A board of directors controls the Fund's management and assets.   Pursuant to Dutch law, employers and unions each appoint half of the board's twelve directors.   The six employer directors and the six union directors enjoy equal voting power.   If all directors are not present at a meeting, each side may only cast as many votes as the side with the fewer directors.   On all policy issues, employer and union directors must agree, or the board may not act.   Unions and employers also designate equal numbers of directors to all committees formed by the board.

As the second largest private pension fund in the Netherlands, the Fund covered approximately one million people as of December 31, 1993, some of whom were union members and some of whom were not.   About 600,000 were active contributing members.   Some 330,000 of the remaining members were “sleepers,” a Dutch idiom referring to employees no longer working in industry sectors covered by the Fund but entitled to receive pension benefits upon retirement by virtue of previous employment.   The remaining members were retirees already receiving pension benefits.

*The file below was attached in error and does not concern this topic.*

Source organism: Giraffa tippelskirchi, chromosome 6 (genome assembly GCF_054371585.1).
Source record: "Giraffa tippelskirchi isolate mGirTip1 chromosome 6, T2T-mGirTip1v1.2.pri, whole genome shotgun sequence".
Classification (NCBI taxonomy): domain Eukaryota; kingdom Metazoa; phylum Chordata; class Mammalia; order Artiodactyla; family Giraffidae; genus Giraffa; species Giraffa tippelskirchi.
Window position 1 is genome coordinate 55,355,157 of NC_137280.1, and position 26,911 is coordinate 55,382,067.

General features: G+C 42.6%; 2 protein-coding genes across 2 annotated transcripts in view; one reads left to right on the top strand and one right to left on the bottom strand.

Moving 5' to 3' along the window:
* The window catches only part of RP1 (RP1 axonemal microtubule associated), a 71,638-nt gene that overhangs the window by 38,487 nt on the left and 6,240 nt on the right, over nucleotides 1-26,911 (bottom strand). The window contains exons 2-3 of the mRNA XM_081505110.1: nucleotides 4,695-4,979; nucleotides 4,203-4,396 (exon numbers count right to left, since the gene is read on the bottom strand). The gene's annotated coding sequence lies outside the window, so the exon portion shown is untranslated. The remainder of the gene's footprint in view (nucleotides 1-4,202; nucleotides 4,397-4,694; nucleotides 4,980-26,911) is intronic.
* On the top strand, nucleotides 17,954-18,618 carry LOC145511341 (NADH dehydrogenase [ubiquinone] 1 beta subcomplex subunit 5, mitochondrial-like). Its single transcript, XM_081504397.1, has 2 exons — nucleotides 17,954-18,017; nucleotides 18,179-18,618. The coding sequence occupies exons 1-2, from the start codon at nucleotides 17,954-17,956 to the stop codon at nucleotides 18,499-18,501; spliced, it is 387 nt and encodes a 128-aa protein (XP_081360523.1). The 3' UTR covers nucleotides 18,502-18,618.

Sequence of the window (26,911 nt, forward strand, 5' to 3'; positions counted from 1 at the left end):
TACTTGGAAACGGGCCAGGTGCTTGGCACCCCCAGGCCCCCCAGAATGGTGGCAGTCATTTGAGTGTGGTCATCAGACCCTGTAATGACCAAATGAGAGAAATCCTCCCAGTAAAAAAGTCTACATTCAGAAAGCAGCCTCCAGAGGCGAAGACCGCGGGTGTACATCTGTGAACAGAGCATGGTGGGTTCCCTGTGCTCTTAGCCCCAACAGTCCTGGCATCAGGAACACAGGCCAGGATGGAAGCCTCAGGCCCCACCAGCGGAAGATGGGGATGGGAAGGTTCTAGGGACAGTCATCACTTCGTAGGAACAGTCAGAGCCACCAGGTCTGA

Both employers and employees contribute to the Fund.   The board of directors establishes required contribution rates, as well as the respective portions of the total contribution paid by employers and employees.

The Fund invests in U.S. stocks and mutual funds.   In 1993, its U.S. security custodians withheld and paid to the U.S. Treasury over eight million dollars in income tax.   Claiming tax-exempt status as a labor organization under section 501(c)(5) of the Internal Revenue Code, see 26 U.S.C. § 501(c)(5) (1994), the Fund filed a claim for this amount.   Receiving no response from the Service, the Fund filed suit in the U.S. District Court for the District of Columbia.